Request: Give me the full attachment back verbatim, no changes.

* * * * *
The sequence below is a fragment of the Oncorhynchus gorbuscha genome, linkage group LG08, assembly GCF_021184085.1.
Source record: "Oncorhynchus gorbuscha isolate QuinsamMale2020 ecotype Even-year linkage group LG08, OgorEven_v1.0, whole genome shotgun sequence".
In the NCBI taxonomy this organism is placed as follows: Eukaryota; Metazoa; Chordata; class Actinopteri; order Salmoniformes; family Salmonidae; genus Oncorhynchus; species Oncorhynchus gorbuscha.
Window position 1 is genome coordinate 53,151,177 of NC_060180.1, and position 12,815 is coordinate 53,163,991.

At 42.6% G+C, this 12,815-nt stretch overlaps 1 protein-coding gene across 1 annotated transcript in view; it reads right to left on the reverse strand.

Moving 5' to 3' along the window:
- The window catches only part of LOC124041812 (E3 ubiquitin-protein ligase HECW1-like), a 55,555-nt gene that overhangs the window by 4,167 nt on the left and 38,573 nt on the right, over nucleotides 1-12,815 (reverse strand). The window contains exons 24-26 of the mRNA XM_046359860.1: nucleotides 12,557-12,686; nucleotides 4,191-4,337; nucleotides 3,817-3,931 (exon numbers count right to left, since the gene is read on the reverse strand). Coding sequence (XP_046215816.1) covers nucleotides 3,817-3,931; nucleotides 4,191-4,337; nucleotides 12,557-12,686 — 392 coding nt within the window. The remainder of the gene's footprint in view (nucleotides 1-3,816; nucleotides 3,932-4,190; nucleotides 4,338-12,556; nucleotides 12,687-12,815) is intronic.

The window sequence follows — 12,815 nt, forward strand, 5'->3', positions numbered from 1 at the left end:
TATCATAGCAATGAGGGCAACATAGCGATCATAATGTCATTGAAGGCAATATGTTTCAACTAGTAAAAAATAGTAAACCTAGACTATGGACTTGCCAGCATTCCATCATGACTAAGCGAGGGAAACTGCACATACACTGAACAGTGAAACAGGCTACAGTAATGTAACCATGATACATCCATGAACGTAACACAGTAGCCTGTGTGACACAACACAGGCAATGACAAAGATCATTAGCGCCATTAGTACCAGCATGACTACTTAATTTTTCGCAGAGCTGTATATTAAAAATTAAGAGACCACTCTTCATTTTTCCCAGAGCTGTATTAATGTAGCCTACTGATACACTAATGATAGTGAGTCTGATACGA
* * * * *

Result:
The sequence below is a fragment of the Oncorhynchus gorbuscha genome, linkage group LG08, assembly GCF_021184085.1.
Source record: "Oncorhynchus gorbuscha isolate QuinsamMale2020 ecotype Even-year linkage group LG08, OgorEven_v1.0, whole genome shotgun sequence".
In the NCBI taxonomy this organism is placed as follows: Eukaryota; Metazoa; Chordata; class Actinopteri; order Salmoniformes; family Salmonidae; genus Oncorhynchus; species Oncorhynchus gorbuscha.
Window position 1 is genome coordinate 53,151,177 of NC_060180.1, and position 12,815 is coordinate 53,163,991.

At 42.6% G+C, this 12,815-nt stretch overlaps 1 protein-coding gene across 1 annotated transcript in view; it reads right to left on the reverse strand.

Moving 5' to 3' along the window:
- The window catches only part of LOC124041812 (E3 ubiquitin-protein ligase HECW1-like), a 55,555-nt gene that overhangs the window by 4,167 nt on the left and 38,573 nt on the right, over nucleotides 1-12,815 (reverse strand). The window contains exons 24-26 of the mRNA XM_046359860.1: nucleotides 12,557-12,686; nucleotides 4,191-4,337; nucleotides 3,817-3,931 (exon numbers count right to left, since the gene is read on the reverse strand). Coding sequence (XP_046215816.1) covers nucleotides 3,817-3,931; nucleotides 4,191-4,337; nucleotides 12,557-12,686 — 392 coding nt within the window. The remainder of the gene's footprint in view (nucleotides 1-3,816; nucleotides 3,932-4,190; nucleotides 4,338-12,556; nucleotides 12,687-12,815) is intronic.

The window sequence follows — 12,815 nt, forward strand, 5'->3', positions numbered from 1 at the left end:
TATCATAGCAATGAGGGCAACATAGCGATCATAATGTCATTGAAGGCAATATGTTTCAACTAGTAAAAAATAGTAAACCTAGACTATGGACTTGCCAGCATTCCATCATGACTAAGCGAGGGAAACTGCACATACACTGAACAGTGAAACAGGCTACAGTAATGTAACCATGATACATCCATGAACGTAACACAGTAGCCTGTGTGACACAACACAGGCAATGACAAAGATCATTAGCGCCATTAGTACCAGCATGACTACTTAATTTTTCGCAGAGCTGTATATTAAAAATTAAGAGACCACTCTTCATTTTTCCCAGAGCTGTATTAATGTAGCCTACTGATACACTAATGATAGTGAGTCTGATACGA